And then there is for Nemorino a godsend. The village is visited by Dr Dulcamara, a quack doctor peddling fake medicines purporting to cure anything: hemorrhoids, headaches, baldness, impotence, infertility, hyperfertility or whatever.
Nemorino approaches the so-called “Dr” Dulcamara and requests to purchase from him a love potion. Dr Dulcamara is momentarily taken aback. He has never been asked for a love potion before. Nevertheless, despite external appearances (he is usually sung by a portly bass), Dulcamara is quick on his feet, and he promptly provides for Nemorino to purchase what purports to be a love potion, but is in fact a bottle of cheap Bordeaux wine. That is what Romani’s libretto says: “Bordeaux wine.”
There are several points of comment here. The date of the opera is 1832. The great classification of Bordeaux wines, centred on the Medoc, was introduced only later, in 1855. Since that classification, and probably largely because of it, Bordeaux wines have rarely looked back. Nowadays Bordeaux wines include some of the most exclusive and expensive in the world. It might then be thought odd, even in 1832, for a librettist to select a Bordeaux wine to palm off as a cheap fake medicine. And I think it is even odder for a Bordeaux wine of any sort to turn up in a remote Italian village. But this is an Italian opera with an Italian librettist. By taking a Bordeaux wine as a quack doctor’s prop, the Italians are here, I believe, mocking French pretensions.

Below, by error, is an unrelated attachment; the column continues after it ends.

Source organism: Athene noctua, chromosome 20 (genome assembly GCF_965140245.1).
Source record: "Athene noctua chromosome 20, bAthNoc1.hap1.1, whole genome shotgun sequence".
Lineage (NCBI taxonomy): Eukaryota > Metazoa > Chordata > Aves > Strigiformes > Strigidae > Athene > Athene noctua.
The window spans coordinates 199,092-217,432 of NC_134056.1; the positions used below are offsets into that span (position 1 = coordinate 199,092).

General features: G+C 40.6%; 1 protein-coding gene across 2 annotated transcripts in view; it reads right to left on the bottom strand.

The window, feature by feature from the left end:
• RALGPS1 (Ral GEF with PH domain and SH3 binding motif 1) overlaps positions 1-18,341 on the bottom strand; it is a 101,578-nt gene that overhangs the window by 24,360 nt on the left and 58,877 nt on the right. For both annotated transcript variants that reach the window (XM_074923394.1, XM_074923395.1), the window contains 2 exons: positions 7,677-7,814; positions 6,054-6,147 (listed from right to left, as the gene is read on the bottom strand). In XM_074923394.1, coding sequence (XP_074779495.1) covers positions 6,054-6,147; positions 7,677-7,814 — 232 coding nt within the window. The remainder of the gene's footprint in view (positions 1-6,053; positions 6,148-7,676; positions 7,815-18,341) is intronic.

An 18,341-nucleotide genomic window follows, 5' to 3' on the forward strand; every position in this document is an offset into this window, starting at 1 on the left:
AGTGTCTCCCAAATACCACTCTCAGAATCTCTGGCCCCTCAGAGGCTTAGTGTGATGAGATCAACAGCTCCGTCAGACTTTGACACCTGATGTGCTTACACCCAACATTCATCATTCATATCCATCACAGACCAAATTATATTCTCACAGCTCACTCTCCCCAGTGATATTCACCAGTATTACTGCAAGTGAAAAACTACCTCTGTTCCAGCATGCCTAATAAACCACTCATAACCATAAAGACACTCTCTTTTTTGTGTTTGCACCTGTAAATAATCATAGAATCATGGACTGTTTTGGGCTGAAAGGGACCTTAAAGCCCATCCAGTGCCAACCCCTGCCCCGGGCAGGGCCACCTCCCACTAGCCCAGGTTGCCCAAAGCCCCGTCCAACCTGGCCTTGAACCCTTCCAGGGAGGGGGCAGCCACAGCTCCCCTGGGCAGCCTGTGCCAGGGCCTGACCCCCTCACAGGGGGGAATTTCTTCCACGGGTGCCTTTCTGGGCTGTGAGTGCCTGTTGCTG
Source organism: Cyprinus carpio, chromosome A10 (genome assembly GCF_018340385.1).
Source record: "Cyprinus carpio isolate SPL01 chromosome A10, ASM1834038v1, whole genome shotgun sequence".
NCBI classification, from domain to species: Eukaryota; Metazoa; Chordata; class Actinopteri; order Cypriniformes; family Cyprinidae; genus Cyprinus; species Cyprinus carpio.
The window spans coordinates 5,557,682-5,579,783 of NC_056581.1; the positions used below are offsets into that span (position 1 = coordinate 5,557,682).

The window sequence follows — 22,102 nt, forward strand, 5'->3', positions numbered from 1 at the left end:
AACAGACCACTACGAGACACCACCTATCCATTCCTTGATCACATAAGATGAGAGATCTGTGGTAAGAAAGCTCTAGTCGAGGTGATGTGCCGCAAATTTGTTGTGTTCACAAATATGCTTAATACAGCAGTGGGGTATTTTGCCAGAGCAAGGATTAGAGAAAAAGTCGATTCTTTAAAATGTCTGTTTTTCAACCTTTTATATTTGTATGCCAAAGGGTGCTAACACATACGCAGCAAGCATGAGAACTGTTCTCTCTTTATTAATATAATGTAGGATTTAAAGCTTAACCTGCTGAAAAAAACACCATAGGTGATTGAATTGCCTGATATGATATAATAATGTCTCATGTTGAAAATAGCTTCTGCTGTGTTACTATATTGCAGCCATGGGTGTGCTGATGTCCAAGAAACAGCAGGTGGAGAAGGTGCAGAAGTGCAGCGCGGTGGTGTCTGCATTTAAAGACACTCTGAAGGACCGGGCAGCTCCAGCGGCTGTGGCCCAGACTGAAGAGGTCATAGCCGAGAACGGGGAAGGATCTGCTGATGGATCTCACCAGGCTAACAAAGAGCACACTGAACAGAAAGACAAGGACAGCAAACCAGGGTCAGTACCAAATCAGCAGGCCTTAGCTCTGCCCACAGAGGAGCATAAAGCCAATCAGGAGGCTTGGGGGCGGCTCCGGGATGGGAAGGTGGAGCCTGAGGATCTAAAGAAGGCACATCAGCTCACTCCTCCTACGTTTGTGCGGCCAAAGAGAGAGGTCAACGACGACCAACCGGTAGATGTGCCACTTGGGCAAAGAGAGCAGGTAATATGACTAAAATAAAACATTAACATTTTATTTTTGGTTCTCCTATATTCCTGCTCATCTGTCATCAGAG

Indeed there is, in my opinion, evidence that this is the case. There was, as I mentioned, an earlier version of this opera, the French composer Auber’s Le philtre of 1831 to a libretto by the French writer Scribe. Although the two stories are very similar, there are some interesting differences.